Again, it's a beautiful and super interesting pistol.

Rick
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Old 19th November 2017, 06:36 PM   #26
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One other small item.
Notice the barrel tang screw, and lock plate screws are all pointed in the same direction. This was a common practice of the best gunmakers in the period.
Rick
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Old 20th November 2017, 05:37 PM   #27
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Hi Rick

Thank you again for your comment,
About the barrel I can confirm you that the vent hole is not altered and so like you I believe that this pistol is not re-converted into flintlock.
Best
Cerjak
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Old 21st November 2017, 02:32 PM   #28
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Dear Cerjak,

I can see the touchhole has no liner screwed in, as would be the case if altered back from percussion, But, the area of the touchhole has No patina either, in an area that typically has Much More patina (Rust & pitting) than anywhere else. Also, we see a different coloured metal around the touchhole, which to me says welding.

There is no other way to account for this, plus the cock, pan, and (frizzen)having no rust/pitting, Plus the frizzen having absolutely No wear, than that this pistols re-converted.

I am not trying to find fault, but this is as it is.
I would advise putting this pistol up on another antique arms forum, and see what they say.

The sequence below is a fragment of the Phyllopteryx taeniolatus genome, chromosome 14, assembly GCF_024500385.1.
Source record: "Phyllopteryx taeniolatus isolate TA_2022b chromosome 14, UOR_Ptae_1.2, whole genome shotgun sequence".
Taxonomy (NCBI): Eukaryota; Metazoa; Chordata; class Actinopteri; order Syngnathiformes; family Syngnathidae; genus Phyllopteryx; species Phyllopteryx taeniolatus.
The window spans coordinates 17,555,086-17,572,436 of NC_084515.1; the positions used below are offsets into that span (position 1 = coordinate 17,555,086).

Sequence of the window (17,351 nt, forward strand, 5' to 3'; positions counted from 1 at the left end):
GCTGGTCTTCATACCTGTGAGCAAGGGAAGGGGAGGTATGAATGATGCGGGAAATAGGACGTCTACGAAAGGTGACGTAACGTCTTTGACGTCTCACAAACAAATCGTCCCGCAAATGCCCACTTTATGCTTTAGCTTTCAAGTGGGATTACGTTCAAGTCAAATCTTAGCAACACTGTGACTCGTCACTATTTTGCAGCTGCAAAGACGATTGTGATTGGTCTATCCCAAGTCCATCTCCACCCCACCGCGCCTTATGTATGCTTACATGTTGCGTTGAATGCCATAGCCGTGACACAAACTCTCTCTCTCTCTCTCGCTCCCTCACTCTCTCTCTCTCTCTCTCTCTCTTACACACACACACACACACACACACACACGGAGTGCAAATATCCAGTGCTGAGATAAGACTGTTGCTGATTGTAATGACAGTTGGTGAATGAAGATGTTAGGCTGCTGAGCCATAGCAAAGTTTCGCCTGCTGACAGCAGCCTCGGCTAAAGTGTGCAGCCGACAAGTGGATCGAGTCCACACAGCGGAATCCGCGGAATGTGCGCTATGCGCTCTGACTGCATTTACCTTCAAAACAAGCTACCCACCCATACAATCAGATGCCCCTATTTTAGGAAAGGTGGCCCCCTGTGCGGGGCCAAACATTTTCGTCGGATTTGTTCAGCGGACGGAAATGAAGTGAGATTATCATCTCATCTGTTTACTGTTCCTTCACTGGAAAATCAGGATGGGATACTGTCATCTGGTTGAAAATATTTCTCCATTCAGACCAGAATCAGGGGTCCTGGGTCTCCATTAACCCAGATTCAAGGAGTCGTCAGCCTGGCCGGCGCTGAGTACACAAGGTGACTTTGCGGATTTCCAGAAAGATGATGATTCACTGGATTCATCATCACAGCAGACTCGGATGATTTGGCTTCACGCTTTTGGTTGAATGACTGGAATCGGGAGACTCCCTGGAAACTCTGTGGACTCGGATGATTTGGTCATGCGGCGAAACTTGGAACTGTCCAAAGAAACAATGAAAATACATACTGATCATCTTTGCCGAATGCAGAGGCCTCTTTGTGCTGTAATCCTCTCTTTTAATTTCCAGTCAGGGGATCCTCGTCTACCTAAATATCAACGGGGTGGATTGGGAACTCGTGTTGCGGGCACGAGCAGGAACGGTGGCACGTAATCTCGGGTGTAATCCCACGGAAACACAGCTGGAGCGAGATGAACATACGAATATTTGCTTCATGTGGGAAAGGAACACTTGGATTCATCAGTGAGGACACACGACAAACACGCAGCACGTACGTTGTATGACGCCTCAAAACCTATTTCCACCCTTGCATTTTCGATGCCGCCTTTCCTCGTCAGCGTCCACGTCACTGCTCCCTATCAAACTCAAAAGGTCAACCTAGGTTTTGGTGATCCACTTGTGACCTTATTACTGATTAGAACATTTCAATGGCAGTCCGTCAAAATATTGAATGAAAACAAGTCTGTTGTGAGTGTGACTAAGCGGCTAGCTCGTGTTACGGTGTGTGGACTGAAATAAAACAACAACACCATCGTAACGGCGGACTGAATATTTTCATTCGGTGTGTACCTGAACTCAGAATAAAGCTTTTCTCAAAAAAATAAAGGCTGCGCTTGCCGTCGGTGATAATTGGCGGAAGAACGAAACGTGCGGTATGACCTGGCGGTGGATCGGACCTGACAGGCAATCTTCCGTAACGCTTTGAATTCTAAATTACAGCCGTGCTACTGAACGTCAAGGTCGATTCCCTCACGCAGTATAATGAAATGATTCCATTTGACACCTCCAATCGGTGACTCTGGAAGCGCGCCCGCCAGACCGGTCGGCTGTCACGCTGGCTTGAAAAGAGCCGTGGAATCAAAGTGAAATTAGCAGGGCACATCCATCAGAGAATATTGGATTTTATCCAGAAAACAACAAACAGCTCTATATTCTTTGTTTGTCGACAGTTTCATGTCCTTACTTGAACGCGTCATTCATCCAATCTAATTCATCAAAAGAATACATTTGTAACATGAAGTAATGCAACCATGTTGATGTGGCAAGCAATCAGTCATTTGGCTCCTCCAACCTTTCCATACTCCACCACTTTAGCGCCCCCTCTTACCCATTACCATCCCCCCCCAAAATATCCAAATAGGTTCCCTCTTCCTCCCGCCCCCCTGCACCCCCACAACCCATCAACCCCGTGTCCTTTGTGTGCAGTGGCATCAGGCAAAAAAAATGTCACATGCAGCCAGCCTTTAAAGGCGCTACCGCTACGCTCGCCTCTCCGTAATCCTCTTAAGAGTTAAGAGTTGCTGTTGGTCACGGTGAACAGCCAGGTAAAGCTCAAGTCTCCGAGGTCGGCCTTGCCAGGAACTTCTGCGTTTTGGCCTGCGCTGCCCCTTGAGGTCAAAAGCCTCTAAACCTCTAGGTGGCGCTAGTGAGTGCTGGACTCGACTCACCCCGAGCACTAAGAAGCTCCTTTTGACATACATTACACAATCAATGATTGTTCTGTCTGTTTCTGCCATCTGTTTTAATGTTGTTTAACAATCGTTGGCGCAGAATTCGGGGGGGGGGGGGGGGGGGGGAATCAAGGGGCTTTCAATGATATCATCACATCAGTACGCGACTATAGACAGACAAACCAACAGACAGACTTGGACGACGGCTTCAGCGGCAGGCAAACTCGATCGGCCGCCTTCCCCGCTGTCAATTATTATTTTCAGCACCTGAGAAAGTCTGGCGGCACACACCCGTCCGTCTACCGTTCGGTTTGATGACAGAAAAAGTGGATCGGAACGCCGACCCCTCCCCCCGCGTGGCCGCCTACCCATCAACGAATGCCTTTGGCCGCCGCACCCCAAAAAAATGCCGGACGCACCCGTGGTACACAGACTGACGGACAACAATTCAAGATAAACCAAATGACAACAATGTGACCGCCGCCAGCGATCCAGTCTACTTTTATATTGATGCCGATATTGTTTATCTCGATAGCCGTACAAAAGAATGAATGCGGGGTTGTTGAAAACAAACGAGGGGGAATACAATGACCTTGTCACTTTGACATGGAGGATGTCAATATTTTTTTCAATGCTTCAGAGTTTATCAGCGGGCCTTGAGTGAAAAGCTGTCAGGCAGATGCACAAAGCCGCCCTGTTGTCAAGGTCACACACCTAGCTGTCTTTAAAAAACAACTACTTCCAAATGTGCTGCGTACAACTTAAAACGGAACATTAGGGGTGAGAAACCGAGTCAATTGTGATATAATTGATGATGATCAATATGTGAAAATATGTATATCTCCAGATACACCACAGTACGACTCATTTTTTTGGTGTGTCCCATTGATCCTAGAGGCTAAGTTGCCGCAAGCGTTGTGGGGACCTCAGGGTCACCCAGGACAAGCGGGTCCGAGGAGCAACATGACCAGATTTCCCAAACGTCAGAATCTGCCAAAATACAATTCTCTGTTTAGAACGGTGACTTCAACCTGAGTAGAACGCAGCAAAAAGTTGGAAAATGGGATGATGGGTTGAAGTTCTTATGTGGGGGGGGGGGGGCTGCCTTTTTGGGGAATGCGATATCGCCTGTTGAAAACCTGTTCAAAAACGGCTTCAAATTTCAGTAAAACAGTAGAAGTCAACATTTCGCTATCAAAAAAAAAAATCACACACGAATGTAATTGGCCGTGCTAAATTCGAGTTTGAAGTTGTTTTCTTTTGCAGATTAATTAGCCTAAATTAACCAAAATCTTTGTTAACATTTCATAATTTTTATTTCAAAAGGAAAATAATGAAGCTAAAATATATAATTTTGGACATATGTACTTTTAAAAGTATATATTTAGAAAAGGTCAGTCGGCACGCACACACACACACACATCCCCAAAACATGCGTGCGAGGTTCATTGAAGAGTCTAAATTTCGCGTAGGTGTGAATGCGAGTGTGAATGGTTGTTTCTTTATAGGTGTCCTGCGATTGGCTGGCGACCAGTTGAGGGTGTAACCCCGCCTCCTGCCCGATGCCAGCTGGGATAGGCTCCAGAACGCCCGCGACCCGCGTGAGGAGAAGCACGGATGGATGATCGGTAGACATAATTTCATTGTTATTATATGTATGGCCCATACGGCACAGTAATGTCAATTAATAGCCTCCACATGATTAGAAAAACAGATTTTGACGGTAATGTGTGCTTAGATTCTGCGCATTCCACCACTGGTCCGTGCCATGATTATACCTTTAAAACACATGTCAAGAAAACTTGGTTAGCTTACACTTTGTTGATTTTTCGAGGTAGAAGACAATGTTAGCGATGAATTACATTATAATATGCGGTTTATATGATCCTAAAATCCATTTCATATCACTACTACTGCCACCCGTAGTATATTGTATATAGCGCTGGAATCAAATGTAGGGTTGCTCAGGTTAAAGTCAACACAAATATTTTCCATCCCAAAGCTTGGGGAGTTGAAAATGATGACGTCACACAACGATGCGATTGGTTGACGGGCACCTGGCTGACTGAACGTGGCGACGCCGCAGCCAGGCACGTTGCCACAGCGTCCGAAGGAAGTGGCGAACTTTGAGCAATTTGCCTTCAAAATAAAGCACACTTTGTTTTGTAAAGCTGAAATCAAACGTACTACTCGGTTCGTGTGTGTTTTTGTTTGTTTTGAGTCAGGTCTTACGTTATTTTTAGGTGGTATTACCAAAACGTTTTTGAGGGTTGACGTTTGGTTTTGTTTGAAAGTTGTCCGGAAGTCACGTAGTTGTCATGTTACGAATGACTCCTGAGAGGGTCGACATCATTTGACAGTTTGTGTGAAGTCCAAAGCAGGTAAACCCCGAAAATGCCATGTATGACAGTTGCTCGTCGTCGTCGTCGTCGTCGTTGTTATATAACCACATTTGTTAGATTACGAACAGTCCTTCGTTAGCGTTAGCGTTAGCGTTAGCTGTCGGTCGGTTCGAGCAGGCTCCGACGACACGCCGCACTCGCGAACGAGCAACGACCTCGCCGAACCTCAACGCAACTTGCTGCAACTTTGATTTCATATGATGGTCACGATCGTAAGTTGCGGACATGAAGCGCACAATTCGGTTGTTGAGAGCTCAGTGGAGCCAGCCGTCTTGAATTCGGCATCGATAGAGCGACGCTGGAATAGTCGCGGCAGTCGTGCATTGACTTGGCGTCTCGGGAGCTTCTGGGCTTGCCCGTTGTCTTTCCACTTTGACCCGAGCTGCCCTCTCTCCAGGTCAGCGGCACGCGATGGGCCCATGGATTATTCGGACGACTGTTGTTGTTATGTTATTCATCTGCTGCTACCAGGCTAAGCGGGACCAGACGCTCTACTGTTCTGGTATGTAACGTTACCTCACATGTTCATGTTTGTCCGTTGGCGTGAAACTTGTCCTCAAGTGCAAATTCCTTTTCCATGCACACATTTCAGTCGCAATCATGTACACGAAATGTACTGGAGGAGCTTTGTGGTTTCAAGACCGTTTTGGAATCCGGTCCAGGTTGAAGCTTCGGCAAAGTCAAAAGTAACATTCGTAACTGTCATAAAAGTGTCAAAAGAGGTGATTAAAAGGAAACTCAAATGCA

Kindest regards,
Richard.
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Old 21st November 2017, 02:44 PM   #29
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Quote:
Originally Posted by Pukka Bundook
Dear Cerjak,

I can see the touchhole has no liner screwed in, as would be the case if altered back from percussion, But, the area of the touchhole has No patina either, in an area that typically has Much More patina (Rust & pitting) than anywhere else. Also, we see a different coloured metal around the touchhole, which to me says welding.

There is no other way to account for this, plus the cock, pan, and (frizzen)having no rust/pitting, Plus the frizzen having absolutely No wear, than that this pistols re-converted.

I am not trying to find fault, but this is as it is.
I would advise putting this pistol up on another antique arms forum, and see what they say.

Kindest regards,
Richard.

Richard

May be this pictures could help you .. I don't see any trace of welding
Best
cerjak
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Old 21st November 2017, 03:19 PM   #30
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Quote:
Originally Posted by Cerjak
...Maybe this pictures could help you .. I don't see any trace of welding...

Therefore no trace of having once been drilled to introduce a percussion bolster, correct ? .